Prime Minister May decided to cancel the ‘meaningful vote’ of the British Parliament on the deal with the EU scheduled for 11 December. Instead she will attempt to get more concessions from the EU during the summit on 13-14 December. Getting the deal through the British Parliament remains a challenge.
The US yield curve is getting flatter, which means that long term rates are only slightly higher than short term rates. We expect the yield curve to invert in 2019, which means that long rates fall below short rates. This would signal a recession in 2020.
At their G20 dinner, the United States and China have agreed to stop imposing new tariffs for a period of 90 days. We regard this as a can-kicking at best, and arguably puts the US in an even stronger position going forward.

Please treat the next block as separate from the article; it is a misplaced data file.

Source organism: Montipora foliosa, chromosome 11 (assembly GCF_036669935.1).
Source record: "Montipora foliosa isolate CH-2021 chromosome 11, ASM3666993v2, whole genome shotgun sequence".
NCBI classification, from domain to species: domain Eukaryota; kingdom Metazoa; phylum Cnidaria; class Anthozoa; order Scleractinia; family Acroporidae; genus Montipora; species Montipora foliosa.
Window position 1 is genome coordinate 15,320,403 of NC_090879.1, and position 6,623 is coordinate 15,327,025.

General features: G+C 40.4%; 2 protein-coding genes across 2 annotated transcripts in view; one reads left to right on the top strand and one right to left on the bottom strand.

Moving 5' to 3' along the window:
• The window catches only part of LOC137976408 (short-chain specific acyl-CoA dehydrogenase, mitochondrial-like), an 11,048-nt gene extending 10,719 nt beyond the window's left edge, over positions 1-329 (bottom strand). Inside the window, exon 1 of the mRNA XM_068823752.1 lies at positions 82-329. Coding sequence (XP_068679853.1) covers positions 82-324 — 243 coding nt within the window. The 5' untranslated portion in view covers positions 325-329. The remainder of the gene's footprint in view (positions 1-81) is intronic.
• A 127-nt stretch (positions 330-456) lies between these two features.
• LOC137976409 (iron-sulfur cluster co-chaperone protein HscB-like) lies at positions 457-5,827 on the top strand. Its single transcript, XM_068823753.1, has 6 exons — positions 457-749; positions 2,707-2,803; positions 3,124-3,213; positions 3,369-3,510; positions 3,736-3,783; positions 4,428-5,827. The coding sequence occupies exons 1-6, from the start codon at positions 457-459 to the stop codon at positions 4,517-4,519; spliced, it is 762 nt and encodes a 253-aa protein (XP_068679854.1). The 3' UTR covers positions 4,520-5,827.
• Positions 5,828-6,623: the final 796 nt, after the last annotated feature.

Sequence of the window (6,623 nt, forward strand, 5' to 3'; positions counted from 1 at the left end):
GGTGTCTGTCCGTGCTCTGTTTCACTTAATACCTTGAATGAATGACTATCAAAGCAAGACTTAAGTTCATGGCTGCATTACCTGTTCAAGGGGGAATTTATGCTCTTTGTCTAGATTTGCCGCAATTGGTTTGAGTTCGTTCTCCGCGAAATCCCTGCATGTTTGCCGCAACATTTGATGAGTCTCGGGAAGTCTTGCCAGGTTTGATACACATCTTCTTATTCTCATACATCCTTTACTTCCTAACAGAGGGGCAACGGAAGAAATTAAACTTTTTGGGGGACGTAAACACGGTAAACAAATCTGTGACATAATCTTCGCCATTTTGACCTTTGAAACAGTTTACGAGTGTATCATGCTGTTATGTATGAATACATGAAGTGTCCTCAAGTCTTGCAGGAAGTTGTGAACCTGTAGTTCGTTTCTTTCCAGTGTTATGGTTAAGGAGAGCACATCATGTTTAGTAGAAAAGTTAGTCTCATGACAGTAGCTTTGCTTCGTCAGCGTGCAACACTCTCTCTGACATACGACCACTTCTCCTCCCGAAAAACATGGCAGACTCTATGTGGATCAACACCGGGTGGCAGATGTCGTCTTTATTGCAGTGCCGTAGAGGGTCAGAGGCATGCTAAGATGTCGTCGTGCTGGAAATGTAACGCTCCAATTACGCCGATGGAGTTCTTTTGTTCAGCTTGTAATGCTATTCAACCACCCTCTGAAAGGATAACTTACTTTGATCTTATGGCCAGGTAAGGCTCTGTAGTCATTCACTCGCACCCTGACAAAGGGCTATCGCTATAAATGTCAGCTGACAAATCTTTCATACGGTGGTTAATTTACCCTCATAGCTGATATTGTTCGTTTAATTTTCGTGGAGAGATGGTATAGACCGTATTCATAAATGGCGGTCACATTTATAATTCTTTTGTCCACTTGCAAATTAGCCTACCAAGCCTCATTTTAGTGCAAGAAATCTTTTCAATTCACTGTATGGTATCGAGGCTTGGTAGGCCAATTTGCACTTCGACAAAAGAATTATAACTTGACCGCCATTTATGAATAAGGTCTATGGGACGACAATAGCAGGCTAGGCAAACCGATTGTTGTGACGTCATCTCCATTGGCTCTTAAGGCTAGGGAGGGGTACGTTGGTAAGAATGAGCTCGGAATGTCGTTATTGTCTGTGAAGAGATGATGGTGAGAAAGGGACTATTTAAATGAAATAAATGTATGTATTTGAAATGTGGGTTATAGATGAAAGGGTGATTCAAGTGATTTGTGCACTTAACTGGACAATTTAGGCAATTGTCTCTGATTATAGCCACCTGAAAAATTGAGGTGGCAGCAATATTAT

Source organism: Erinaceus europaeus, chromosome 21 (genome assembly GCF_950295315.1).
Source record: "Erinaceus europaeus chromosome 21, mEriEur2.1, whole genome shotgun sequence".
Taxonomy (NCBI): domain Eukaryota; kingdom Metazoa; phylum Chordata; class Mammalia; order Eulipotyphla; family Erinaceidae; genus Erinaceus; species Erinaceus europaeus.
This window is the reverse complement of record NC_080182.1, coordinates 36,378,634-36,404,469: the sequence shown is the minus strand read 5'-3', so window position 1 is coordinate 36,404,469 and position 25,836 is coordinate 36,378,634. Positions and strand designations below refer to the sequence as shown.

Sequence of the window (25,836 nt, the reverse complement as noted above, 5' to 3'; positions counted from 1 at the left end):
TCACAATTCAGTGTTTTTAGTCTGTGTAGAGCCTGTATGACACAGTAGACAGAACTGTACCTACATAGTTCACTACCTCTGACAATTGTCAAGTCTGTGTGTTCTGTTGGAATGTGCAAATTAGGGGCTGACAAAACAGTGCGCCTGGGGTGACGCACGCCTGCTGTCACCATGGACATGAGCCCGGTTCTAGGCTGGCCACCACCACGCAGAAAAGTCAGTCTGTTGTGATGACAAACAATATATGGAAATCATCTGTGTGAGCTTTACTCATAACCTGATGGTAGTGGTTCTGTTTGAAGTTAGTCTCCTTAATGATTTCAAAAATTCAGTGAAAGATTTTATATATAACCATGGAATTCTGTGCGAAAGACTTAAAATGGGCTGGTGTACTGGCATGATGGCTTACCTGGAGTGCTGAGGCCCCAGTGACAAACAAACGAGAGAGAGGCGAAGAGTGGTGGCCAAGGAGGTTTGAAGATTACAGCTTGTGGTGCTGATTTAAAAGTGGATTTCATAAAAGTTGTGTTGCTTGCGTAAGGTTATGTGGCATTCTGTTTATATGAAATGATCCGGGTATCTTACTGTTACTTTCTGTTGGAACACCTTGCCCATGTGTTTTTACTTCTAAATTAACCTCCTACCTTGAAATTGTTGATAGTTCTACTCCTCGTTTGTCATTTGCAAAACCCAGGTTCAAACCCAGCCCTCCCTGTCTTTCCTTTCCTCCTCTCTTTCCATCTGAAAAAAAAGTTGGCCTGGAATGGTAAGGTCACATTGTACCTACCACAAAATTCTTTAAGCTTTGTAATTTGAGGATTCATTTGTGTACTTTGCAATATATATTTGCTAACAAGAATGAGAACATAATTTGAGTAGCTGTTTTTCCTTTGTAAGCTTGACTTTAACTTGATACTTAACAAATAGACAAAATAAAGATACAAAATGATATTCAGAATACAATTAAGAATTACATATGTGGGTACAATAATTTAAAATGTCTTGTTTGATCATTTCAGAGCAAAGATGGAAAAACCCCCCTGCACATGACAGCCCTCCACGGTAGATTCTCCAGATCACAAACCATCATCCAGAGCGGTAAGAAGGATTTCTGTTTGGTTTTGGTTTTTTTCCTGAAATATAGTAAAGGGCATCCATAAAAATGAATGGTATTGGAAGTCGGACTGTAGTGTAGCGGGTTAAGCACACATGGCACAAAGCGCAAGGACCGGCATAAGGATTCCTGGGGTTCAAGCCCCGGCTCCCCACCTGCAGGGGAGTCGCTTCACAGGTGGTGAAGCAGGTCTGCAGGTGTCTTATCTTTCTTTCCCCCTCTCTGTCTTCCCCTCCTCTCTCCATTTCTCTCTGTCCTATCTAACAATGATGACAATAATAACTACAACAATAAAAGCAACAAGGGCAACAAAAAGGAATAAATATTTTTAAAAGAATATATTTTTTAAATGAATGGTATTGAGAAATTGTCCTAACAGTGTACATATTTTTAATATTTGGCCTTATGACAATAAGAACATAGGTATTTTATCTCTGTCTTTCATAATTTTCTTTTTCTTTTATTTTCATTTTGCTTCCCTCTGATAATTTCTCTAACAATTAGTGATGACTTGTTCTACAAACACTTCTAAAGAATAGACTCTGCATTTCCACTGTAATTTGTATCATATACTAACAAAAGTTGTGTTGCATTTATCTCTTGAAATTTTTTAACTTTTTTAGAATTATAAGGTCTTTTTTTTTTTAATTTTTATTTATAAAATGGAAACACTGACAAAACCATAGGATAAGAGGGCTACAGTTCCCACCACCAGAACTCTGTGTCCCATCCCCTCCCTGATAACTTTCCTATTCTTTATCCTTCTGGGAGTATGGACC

The EU council approved the EU-UK Brexit deal on 25 November. The document sets out the divorce conditions. It also includes an outline of the envisaged future economic partnership in the appendix. The approval of the UK parliament is still pending.
Special Dutch version
Our results show that China disproportionately would bear the brunt of a US-China trade war, especially in case of a further escalation. Although most losses end up in these countries that are directly involved, the bilateral trade war also negatively affects third parties, such as the Eurozone and The Netherlands.
This Special re-assesses the economic impact of the US-China trade war, using more advanced methodologies. Our analysis shows that China disproportionately would bear the brunt of a US-China trade war, especially in case of a further escalation.
The United Kingdom and the EU have reached a deal in the Brexit negotiations. Unfortunately the road to an orderly Brexit remains a bumpy one and getting the deal approved by the UK Parliament is the main challenge.